Temporal changes and institutional variation in use of percutaneous coronary intervention for ST-elevation myocardial infarction with multivessel coronary artery disease in the United States: An NCDR research to practice project

Document Type



Office of the Provost; Cardiology


Importance: After disparate results from observational and small randomized studies, the COMPLETE trial demonstrated superiority of multivessel (MV) percutaneous coronary intervention (PCI) over culprit-only PCI for ST-elevation myocardial infarction (STEMI).
Objective: To describe temporal trends and institutional variation of MV PCI use for STEMI in the United States to inform how new evidence may influence clinical practice.
Design, setting, and participants: This cohort study included STEMI admissions involving MV disease from 1598 institutions in the National Cardiovascular Data Registry CathPCI Registry from the third quarter of 2009 to the first quarter of 2018. An MV PCI was defined as a PCI to a nonculprit lesion within 45 days of the index procedure.
Exposures: Multivessel PCI, defined as placement of coronary stents in 2 or more major epicardial vessels or the staged placement of 1 or more coronary stents in a major epicardial vessel distinct from the index culprit vessel, within 45 days of the index PCI.
Main outcomes and measures: Outcomes included the proportional use of MV PCI among STEMI admissions with MV disease, and the timing of MV PCI (an index procedure, a staged procedure during index hospitalization, or a postdischarge procedure within 45 days).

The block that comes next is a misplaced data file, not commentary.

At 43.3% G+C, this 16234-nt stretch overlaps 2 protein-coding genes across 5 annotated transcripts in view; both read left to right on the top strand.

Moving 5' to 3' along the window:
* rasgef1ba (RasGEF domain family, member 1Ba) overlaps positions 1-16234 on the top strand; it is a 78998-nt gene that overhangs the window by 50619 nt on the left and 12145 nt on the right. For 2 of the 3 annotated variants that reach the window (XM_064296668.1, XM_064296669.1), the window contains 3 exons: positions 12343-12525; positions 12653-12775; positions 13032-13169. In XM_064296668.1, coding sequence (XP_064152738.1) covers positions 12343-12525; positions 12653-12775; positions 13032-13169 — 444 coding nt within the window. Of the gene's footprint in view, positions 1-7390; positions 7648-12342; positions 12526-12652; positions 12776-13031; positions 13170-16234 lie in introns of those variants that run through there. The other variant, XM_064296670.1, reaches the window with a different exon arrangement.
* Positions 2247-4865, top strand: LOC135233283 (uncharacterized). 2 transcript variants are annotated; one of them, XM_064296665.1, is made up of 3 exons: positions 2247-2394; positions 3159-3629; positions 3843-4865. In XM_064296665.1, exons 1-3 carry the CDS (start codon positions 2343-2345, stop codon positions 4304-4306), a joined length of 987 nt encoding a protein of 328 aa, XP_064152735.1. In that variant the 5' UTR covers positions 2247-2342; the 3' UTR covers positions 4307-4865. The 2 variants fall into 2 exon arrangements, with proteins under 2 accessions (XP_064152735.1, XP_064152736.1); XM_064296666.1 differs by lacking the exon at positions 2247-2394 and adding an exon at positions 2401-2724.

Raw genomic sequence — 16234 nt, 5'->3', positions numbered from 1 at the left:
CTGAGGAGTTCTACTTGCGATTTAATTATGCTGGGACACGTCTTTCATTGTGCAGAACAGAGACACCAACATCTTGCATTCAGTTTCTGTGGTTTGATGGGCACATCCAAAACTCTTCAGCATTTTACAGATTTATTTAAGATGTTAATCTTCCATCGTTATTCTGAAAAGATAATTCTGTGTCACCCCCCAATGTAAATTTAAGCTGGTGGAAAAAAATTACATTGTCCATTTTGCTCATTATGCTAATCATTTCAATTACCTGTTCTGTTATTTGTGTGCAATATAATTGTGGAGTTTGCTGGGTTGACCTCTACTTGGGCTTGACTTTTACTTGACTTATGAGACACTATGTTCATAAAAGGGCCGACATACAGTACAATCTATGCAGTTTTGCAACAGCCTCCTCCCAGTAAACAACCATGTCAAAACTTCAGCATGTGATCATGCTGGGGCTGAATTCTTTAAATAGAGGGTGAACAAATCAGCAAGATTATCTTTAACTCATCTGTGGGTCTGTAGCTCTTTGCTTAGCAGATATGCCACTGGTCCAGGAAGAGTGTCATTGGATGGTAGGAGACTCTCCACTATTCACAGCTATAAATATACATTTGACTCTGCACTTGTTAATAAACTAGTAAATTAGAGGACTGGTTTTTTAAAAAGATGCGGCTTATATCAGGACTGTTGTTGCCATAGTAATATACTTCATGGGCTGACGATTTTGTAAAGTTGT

Results: Among 359 879 admissions with STEMI and MV disease, MV PCI was performed in 38.5% (n = 138 380; mean [SD] age of patients, 62.3 [12.3] years; 102 266 men [73.9%]) within 45 days. Of those receiving MV PCIs, 30.8% (n = 42 629) had a procedure performed during the index procedure, 31.6% (n = 43 696) as a staged procedure during the index hospitalization, and 37.6% (n = 52 055) within 45 days of discharge. Complete revascularization of all diseased arteries was performed in 76.2% (n = 105 389). From the third quarter of 2009 to the second quarter of 2013, MV PCI use declined by 10%, from 42.7% (3230 of 7572 cases) to a nadir of 32.7% (3386 of 10 342 cases), followed by an increase to 44.0% (5062 of 11 497 cases) by the fourth quarter of 2017. During this time, there was a 13.6% decline in use of postdischarge staged MV PCI (from 23.4% of STEMI cases [1772 of 7572 cases] in the third quarter of 2009 to 9.9% [1094 of 11 171 cases] in the fourth quarter of 2014) and an 12.5% increase in MV PCI performed during the index admission (from 19.3% [1458 of 7572 cases] in the third quarter of 2009 to 31.8% [3557 of 11 171 cases] in the first quarter of 2018). Multivessel PCI use varied substantially across institutions, with a median use of 37.9% (interquartile range, 30.0%-46.5%).
Conclusions and relevance: In this large, nationwide analysis, MV PCI use for patients with STEMI has been increasing through early 2018 but was used in the minority of patients and with wide variability across US institutions. The adoption of new trial results into guidelines and practice may further promote the growth of MV PCI.


This work was published before the author joined Aga Khan University.

Publication (Name of Journal)

JAMA Cardiology